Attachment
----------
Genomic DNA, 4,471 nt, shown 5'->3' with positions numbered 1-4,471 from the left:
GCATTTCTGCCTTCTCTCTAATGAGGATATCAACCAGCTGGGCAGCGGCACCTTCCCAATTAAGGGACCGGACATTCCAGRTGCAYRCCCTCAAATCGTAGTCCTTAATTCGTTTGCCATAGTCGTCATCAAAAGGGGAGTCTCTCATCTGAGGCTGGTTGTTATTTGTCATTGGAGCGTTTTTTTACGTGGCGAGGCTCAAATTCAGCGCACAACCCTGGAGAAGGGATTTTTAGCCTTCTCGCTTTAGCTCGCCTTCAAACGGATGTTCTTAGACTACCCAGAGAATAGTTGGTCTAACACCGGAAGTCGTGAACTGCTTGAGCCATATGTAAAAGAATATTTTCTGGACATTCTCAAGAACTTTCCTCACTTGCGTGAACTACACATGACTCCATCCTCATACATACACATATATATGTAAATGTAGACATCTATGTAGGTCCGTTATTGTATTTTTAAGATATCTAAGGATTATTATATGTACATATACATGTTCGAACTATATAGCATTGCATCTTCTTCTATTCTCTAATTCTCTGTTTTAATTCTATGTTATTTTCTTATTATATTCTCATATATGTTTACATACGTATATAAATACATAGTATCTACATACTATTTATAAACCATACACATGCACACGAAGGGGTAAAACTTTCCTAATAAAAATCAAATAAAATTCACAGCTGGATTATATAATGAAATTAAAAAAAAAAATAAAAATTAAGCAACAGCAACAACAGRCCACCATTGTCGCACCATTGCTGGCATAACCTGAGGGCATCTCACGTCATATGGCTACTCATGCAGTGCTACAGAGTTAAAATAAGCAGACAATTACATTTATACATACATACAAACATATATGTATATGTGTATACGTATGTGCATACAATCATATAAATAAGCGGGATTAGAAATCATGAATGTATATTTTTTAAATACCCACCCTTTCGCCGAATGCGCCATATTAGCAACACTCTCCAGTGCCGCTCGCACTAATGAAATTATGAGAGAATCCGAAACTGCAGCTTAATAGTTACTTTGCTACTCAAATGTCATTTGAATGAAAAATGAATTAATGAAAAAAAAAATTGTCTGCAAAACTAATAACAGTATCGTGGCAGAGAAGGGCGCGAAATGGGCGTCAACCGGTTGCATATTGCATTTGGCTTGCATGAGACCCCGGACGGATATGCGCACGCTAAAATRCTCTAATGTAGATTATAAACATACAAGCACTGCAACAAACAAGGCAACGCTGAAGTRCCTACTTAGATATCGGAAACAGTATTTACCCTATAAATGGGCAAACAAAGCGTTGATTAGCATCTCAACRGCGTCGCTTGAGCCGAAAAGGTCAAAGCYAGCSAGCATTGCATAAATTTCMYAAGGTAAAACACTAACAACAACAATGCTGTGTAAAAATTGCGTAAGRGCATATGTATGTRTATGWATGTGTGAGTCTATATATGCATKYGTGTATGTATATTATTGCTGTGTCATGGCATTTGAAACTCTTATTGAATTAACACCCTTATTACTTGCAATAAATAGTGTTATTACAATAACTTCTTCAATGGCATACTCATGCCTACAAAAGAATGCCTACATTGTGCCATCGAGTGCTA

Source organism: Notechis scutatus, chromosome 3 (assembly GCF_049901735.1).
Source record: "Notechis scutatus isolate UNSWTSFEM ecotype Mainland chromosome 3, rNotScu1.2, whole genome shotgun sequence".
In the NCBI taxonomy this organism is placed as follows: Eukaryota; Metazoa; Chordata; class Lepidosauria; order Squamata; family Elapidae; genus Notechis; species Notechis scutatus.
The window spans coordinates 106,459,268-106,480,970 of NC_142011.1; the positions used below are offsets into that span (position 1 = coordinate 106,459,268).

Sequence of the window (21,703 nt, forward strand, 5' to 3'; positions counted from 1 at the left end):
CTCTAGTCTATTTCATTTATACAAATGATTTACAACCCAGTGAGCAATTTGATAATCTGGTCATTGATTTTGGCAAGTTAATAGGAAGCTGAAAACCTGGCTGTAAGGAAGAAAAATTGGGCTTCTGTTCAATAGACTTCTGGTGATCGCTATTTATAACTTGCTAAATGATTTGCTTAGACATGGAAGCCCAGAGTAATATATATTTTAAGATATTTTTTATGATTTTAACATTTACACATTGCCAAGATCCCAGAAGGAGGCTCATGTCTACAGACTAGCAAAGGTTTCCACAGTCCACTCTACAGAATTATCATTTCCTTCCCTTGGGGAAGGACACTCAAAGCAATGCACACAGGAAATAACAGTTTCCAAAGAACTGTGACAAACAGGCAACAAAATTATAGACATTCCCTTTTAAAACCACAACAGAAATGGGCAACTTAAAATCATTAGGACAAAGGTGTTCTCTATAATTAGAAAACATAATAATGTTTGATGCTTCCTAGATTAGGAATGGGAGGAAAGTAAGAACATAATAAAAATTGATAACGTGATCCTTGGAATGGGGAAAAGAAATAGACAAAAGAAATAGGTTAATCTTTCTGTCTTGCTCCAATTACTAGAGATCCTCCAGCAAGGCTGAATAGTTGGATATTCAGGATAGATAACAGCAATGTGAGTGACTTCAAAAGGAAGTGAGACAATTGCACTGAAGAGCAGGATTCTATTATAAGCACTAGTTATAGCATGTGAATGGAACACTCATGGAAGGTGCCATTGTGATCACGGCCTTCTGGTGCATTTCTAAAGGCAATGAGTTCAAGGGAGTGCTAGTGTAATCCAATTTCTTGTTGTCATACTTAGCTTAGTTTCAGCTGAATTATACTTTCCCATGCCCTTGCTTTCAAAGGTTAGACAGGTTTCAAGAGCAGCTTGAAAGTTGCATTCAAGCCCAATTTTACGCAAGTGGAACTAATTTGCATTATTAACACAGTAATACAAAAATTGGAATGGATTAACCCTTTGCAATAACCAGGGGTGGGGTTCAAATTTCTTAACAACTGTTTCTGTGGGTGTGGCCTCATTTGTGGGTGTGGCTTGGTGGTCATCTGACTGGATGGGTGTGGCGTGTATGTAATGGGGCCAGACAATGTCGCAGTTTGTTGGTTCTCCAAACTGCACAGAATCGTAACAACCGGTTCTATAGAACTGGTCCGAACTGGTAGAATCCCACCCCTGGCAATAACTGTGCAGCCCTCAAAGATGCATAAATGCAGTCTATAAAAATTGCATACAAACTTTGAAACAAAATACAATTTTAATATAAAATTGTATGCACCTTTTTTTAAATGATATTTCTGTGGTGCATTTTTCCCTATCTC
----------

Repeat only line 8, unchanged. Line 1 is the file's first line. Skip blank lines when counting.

CTCTAGTCTATTTCATTTATACAAATGATTTACAACCCAGTGAGCAATTTGATAATCTGGTCATTGATTTTGGCAAGTTAATAGGAAGCTGAAAACCTGGCTGTAAGGAAGAAAAATTGGGCTTCTGTTCAATAGACTTCTGGTGATCGCTATTTATAACTTGCTAAATGATTTGCTTAGACATGGAAGCCCAGAGTAATATATATTTTAAGATATTTTTTATGATTTTAACATTTACACATTGCCAAGATCCCAGAAGGAGGCTCATGTCTACAGACTAGCAAAGGTTTCCACAGTCCACTCTACAGAATTATCATTTCCTTCCCTTGGGGAAGGACACTCAAAGCAATGCACACAGGAAATAACAGTTTCCAAAGAACTGTGACAAACAGGCAACAAAATTATAGACATTCCCTTTTAAAACCACAACAGAAATGGGCAACTTAAAATCATTAGGACAAAGGTGTTCTCTATAATTAGAAAACATAATAATGTTTGATGCTTCCTAGATTAGGAATGGGAGGAAAGTAAGAACATAATAAAAATTGATAACGTGATCCTTGGAATGGGGAAAAGAAATAGACAAAAGAAATAGGTTAATCTTTCTGTCTTGCTCCAATTACTAGAGATCCTCCAGCAAGGCTGAATAGTTGGATATTCAGGATAGATAACAGCAATGTGAGTGACTTCAAAAGGAAGTGAGACAATTGCACTGAAGAGCAGGATTCTATTATAAGCACTAGTTATAGCATGTGAATGGAACACTCATGGAAGGTGCCATTGTGATCACGGCCTTCTGGTGCATTTCTAAAGGCAATGAGTTCAAGGGAGTGCTAGTGTAATCCAATTTCTTGTTGTCATACTTAGCTTAGTTTCAGCTGAATTATACTTTCCCATGCCCTTGCTTTCAAAGGTTAGACAGGTTTCAAGAGCAGCTTGAAAGTTGCATTCAAGCCCAATTTTACGCAAGTGGAACTAATTTGCATTATTAACACAGTAATACAAAAATTGGAATGGATTAACCCTTTGCAATAACCAGGGGTGGGGTTCAAATTTCTTAACAACTGTTTCTGTGGGTGTGGCCTCATTTGTGGGTGTGGCTTGGTGGTCATCTGACTGGATGGGTGTGGCGTGTATGTAATGGGGCCAGACAATGTCGCAGTTTGTTGGTTCTCCAAACTGCACAGAATCGTAACAACCGGTTCTATAGAACTGGTCCGAACTGGTAGAATCCCACCCCTGGCAATAACTGTGCAGCCCTCAAAGATGCATAAATGCAGTCTATAAAAATTGCATACAAACTTTGAAACAAAATACAATTTTAATATAAAATTGTATGCACCTTTTTTTAAATGATATTTCTGTGGTGCATTTTTCCCTATCTC